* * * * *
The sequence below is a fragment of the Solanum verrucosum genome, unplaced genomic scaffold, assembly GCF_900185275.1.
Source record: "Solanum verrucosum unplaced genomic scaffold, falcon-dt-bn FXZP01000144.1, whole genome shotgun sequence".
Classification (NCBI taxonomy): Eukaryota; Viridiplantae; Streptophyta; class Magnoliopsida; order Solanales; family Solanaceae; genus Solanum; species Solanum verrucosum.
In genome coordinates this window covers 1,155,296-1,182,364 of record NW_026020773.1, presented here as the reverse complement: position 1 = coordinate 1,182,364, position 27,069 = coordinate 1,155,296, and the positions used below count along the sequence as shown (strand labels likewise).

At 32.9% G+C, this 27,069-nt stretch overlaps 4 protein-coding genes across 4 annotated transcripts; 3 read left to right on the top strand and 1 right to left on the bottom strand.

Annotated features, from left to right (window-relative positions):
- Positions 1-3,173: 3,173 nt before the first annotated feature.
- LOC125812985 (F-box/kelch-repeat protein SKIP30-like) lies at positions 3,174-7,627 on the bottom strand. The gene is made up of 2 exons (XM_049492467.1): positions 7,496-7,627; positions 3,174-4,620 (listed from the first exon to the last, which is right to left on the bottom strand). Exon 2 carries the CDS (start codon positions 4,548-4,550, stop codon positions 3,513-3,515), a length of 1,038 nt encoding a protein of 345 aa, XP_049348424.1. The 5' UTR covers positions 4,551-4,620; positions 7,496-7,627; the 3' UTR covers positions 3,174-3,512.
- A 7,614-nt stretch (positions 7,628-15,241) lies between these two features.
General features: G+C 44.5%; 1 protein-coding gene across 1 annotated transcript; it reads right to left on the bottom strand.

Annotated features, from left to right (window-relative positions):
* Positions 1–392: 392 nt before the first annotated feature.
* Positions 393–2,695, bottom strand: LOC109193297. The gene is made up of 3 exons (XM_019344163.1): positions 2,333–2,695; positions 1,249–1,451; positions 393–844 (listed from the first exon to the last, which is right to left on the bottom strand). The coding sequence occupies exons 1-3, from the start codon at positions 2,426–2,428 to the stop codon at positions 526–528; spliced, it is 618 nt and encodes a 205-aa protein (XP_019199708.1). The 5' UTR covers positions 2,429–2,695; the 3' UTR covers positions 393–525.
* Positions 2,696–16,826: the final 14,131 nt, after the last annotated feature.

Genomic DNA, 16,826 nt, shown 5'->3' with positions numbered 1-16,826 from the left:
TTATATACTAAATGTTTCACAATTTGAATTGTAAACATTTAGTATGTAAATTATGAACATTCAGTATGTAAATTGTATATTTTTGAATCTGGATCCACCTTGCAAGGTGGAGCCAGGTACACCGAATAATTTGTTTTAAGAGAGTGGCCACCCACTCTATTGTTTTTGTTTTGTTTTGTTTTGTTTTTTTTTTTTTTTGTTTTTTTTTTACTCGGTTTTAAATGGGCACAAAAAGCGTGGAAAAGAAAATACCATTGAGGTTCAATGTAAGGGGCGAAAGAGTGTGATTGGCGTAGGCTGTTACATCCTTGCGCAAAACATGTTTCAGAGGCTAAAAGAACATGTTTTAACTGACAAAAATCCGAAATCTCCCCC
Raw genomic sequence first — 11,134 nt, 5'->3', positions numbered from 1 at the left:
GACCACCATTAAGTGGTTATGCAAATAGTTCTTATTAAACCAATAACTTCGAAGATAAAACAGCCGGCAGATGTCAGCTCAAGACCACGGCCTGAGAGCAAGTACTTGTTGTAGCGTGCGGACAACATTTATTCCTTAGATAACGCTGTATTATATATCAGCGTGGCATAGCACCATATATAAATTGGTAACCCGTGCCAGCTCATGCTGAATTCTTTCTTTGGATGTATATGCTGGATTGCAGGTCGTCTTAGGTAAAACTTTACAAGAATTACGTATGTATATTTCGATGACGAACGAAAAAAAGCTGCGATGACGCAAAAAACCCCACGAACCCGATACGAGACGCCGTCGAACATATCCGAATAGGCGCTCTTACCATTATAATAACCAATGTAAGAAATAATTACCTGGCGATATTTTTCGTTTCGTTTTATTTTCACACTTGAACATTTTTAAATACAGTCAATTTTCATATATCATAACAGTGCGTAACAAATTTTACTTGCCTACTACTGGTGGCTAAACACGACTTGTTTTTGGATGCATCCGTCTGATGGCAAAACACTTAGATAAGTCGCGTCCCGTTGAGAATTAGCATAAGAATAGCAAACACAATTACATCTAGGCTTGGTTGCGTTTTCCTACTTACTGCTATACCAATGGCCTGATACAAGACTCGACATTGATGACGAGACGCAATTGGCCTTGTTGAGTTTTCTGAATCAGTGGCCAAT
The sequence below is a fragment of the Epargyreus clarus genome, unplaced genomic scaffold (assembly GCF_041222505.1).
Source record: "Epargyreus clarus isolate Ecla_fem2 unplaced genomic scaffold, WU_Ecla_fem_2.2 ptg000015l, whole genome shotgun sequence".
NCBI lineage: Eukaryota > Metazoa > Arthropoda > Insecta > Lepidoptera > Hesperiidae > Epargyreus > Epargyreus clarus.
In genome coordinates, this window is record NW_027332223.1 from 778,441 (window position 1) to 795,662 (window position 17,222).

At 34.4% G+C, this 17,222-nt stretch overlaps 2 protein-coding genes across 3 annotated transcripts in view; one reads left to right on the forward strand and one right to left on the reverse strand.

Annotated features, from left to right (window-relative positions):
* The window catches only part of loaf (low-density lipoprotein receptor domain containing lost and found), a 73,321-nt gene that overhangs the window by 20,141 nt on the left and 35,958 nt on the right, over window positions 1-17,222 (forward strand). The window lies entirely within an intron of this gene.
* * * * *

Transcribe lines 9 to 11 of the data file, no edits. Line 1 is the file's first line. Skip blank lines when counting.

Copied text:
- A 7,614-nt stretch (positions 7,628-15,241) lies between these two features.
General features: G+C 44.5%; 1 protein-coding gene across 1 annotated transcript; it reads right to left on the bottom strand.

Annotated features, from left to right (window-relative positions):